Abstract

Quondam lunar eclipse photometry data offered valuable information on the optical properties of the middle atmosphere, including dust particles. However, in comparison with nonspherical grains, the simple model of spherical particles has a different effect on solar radiation penetrating horizontally through the atmosphere. It is shown that the systems, in which the smallest size fraction of dust particles dominates, reduce irradiation of the Earth’s shadow more efficiently if the grains are of irregular shape. In contrast, the populations contaminated by a certain amount of large particles cause an opposite effect. Depending on the actual form of the size distribution function of the irregular grains, the irradiance within the center of the Earth’s shadow may change by 2 orders of magnitude in the visible spectrum. It is therefore evident that dust properties retrieved in the past are eligible candidates for reevaluation to correct a view on the dust trend in the middle atmosphere. Sample calculations are presented for the lunar eclipse observed on 19 January 1954.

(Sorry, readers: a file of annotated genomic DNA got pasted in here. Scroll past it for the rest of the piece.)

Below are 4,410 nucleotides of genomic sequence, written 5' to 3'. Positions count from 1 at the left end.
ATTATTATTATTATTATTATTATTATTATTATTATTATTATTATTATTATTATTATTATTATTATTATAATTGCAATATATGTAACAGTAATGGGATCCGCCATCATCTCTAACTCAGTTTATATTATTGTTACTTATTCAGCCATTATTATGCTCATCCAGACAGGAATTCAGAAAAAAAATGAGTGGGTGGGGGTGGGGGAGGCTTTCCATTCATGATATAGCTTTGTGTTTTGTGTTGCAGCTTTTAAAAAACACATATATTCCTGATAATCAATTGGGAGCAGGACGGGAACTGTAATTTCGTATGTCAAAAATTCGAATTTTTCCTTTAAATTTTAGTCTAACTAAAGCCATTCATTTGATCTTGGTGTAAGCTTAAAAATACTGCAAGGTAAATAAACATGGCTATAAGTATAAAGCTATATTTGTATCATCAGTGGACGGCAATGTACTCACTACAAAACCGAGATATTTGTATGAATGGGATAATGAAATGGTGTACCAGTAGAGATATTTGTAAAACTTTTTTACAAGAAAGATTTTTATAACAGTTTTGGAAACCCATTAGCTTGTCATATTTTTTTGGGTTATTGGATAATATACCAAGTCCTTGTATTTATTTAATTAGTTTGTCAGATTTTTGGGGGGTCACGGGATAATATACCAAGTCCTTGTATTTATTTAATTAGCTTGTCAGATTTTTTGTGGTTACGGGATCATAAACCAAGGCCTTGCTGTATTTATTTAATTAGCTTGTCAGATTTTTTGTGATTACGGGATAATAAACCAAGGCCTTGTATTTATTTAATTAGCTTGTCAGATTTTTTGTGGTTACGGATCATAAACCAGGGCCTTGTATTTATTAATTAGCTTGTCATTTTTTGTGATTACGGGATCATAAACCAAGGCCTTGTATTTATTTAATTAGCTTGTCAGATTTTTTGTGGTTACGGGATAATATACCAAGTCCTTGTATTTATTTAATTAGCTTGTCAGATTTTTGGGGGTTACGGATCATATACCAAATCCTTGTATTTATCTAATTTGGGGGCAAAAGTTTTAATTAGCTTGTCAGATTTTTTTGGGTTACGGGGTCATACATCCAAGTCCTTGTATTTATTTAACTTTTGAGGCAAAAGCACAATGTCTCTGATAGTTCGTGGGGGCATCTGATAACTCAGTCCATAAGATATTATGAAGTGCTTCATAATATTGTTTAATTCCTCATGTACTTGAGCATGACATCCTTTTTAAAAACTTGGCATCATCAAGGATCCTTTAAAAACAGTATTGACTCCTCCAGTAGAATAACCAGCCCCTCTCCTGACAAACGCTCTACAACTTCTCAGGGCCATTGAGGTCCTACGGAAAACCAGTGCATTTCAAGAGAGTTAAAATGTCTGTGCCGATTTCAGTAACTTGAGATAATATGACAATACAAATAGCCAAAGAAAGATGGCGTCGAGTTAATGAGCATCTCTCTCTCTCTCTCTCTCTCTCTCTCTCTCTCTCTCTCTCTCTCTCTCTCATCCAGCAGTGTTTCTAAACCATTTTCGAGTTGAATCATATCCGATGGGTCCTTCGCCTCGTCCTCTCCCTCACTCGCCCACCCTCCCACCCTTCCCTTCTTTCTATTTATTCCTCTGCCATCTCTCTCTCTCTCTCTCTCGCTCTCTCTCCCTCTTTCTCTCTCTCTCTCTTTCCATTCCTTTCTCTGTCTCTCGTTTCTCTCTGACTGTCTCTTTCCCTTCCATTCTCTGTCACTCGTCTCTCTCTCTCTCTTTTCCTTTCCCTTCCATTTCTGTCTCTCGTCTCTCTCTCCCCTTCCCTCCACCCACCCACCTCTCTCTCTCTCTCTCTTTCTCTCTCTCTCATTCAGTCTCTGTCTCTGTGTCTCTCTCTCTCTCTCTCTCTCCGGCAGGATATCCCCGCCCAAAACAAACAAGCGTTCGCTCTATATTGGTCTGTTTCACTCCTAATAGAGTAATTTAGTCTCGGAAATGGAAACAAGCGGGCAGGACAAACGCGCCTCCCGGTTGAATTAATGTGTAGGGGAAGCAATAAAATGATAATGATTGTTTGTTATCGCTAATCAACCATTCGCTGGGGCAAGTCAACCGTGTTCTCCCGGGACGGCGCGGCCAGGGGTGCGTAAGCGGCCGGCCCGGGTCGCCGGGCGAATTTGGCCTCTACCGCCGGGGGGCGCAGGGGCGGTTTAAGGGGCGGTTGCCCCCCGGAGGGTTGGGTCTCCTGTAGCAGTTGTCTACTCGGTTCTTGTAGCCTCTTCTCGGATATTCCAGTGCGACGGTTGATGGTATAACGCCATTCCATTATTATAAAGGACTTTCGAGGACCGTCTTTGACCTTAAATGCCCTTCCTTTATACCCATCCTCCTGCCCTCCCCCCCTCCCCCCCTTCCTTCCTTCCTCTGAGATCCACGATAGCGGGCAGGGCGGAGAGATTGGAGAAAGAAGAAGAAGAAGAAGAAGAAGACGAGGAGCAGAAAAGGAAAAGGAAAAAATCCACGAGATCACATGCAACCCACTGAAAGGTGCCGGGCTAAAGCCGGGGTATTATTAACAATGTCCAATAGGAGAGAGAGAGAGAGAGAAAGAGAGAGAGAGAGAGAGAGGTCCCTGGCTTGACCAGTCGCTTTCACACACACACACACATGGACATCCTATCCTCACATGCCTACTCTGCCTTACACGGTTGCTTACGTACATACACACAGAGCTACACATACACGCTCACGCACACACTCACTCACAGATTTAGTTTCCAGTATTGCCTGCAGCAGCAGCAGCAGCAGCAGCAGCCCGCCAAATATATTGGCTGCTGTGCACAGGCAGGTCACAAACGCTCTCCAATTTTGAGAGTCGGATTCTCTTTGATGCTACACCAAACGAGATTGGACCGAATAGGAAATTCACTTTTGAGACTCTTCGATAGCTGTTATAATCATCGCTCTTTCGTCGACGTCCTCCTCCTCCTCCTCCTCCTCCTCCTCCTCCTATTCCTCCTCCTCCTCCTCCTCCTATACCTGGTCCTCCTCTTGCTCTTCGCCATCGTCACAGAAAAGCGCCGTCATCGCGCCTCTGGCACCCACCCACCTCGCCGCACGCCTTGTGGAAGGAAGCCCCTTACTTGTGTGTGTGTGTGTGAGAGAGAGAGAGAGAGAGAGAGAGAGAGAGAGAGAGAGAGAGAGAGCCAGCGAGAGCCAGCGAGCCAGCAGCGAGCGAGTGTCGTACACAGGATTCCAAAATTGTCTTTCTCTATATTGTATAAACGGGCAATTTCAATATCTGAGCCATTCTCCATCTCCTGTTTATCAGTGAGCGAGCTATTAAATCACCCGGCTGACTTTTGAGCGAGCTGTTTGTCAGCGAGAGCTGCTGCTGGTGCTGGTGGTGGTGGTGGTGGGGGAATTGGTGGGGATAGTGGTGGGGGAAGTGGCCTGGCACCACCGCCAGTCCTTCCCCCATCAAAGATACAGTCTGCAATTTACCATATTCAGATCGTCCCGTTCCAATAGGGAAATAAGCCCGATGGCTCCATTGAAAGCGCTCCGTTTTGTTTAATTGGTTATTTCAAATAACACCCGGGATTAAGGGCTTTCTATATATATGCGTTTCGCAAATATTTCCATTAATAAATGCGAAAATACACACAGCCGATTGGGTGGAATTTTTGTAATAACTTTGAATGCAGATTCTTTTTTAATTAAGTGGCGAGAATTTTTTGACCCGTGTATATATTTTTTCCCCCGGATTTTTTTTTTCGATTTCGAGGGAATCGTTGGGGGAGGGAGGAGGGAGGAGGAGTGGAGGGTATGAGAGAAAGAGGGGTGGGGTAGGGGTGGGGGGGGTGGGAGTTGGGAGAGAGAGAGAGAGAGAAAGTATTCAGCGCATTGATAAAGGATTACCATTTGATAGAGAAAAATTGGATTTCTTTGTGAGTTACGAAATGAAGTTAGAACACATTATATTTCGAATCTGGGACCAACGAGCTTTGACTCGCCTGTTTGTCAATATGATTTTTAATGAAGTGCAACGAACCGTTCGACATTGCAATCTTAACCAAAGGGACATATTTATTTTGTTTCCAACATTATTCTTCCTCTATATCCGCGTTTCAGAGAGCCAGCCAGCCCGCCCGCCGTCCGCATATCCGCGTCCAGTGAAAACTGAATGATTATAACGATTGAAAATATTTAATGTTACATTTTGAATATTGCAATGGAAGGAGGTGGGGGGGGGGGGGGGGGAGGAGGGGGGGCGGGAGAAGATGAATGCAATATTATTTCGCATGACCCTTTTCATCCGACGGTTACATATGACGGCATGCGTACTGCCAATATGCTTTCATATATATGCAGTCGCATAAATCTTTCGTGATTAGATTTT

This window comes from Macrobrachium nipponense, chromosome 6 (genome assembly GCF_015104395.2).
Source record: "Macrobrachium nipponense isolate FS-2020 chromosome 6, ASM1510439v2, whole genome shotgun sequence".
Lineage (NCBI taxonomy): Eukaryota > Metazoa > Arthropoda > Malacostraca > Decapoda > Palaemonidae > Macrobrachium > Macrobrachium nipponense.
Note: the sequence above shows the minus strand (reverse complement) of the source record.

© 2005 Optical Society of America

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